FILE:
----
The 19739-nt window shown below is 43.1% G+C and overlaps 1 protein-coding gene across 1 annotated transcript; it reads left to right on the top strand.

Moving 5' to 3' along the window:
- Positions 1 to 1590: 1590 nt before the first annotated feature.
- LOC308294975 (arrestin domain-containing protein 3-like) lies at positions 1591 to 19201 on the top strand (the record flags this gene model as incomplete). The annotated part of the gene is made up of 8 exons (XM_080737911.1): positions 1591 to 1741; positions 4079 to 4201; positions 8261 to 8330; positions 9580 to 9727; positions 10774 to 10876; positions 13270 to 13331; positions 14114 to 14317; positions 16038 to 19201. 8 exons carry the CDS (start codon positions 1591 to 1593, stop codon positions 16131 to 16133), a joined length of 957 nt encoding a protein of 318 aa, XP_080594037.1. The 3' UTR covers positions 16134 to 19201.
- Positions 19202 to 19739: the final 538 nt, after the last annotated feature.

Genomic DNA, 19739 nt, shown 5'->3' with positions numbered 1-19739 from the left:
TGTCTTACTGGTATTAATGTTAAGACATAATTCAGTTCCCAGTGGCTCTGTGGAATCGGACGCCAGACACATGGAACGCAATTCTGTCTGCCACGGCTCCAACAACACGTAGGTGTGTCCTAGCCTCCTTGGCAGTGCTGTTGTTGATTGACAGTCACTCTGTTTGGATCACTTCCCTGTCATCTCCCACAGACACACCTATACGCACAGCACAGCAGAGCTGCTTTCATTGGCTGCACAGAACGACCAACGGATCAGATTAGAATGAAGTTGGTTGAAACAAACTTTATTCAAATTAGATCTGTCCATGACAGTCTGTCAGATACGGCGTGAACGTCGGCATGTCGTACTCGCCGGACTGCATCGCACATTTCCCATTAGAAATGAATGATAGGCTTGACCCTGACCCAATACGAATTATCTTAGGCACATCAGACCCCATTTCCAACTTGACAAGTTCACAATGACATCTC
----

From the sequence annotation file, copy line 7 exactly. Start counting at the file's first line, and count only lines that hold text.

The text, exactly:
TGTCTTACTGGTATTAATGTTAAGACATAATTCAGTTCCCAGTGGCTCTGTGGAATCGGACGCCAGACACATGGAACGCAATTCTGTCTGCCACGGCTCCAACAACACGTAGGTGTGTCCTAGCCTCCTTGGCAGTGCTGTTGTTGATTGACAGTCACTCTGTTTGGATCACTTCCCTGTCATCTCCCACAGACACACCTATACGCACAGCACAGCAGAGCTGCTTTCATTGGCTGCACAGAACGACCAACGGATCAGATTAGAATGAAGTTGGTTGAAACAAACTTTATTCAAATTAGATCTGTCCATGACAGTCTGTCAGATACGGCGTGAACGTCGGCATGTCGTACTCGCCGGACTGCATCGCACATTTCCCATTAGAAATGAATGATAGGCTTGACCCTGACCCAATACGAATTATCTTAGGCACATCAGACCCCATTTCCAACTTGACAAGTTCACAATGACATCTC